EdVisions Launches Comprehensive Evaluation Plan
The comprehensive evaluation plan (ECAP) is designed to encapsulate a wide variety of data from past EdVisions sites that have been proven models. This is to provide data that can be aggregated and correlated by researchers. This data can provide statistical proof that the EdVisions model helps young people develop dispositions, habits and skills that make them successful in life.
The components of school growth to be collected, aggregated and researched will be: engagement and hope via the EdVisions Hope Survey; basic skills from growth model test scores, such as NWEA’s Measure of Academic Progress; life skills, specifically Self-Directed Learning and Collaboration, two skills needed for a successful life and delivered by our model; and the number of graduates accepted into or attending college/technical training. We are hoping to develop a progression map of student development to replace graduation rates. Collecting and aggregating this data requires time and effort from the sites, and they are to be commended for taking on this prodigious task.
The sites that have been asked to become advisory members of a task force, and asked subsequently to become partner sites, are: EdVisions Off Campus; Avalon; High School for Recording Arts; Minnesota New Country School; Valley New School; Northwest Passage; and Escuela Verde. There are degrees of participation; schools can participate in the evaluation plan; they can participate as cadre members and provide 5 days of training for us; and they can allow immersion/site visits. Each of these levels of participation can earn the site a stipend.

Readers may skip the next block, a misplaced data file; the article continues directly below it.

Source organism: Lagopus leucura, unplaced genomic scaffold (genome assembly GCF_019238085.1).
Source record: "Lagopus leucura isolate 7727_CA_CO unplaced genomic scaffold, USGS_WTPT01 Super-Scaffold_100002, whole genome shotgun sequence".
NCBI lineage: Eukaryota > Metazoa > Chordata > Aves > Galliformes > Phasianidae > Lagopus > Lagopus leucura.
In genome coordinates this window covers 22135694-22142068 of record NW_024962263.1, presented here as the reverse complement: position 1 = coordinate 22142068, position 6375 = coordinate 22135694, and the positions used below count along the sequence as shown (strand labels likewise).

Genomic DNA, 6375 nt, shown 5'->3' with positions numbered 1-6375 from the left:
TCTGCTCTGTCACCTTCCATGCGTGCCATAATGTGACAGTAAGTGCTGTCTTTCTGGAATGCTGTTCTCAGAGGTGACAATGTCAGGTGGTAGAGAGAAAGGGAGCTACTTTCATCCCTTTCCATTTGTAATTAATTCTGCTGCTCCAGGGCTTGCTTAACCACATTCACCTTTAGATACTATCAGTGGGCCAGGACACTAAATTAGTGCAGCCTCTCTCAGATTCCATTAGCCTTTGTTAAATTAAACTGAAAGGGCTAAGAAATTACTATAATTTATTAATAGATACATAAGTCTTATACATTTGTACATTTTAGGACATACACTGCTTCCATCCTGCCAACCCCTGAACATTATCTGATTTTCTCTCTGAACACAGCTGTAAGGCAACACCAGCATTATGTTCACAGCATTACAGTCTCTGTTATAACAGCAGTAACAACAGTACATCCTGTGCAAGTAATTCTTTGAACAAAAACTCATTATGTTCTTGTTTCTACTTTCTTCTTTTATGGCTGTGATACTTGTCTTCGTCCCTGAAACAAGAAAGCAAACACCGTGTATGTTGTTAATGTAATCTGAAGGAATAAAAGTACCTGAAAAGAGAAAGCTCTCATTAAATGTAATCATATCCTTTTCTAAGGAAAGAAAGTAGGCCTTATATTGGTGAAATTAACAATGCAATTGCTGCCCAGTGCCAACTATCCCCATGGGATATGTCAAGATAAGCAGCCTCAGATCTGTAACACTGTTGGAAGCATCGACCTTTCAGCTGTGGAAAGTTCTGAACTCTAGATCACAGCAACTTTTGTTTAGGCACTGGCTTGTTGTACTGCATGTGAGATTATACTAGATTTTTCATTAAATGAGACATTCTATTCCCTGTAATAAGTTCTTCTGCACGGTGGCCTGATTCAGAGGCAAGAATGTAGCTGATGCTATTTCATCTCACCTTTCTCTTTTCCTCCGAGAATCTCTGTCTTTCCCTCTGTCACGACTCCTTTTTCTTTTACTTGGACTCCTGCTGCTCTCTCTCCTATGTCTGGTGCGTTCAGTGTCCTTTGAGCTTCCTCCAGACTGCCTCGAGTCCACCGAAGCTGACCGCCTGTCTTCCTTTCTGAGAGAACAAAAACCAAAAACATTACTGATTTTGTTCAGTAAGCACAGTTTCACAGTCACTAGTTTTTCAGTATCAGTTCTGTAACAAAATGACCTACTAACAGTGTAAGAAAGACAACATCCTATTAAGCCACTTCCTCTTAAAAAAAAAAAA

We also are seeking to include more diverse sites to provide evaluation data. As we develop new sites, their data will be added to subsequent research efforts.
We have been fortunate to have two experts help us define and refine the evaluation plan. Mike Tillman, an expert in authentic assessment, and Scott Wurdinger, an expert in experiential learning, have helped develop the evaluation program. They will be available to provide staff development for existing and newly developed schools, as well as help define research parameters.
The rationale for the ECAP is to provide data that serves our school clients and our mission well. State department data, whether it is Minnesota or other states, does not showcase what really happens in schools using the EdVisions principles. Having a network of data makes a stronger voice than if each school was attempting to tell their own story. Also important is that with correlative data we can prove our design affects dispositional hope and raises engagement, which correlate to all other measures of success. And finally, proving EdVisions design elements, hope, life skills, and academic skills are correlated will be of immense importance for education as it evolves over the next quarter-century. EdVisions can again be a central figure in the discussion of “what works” in education.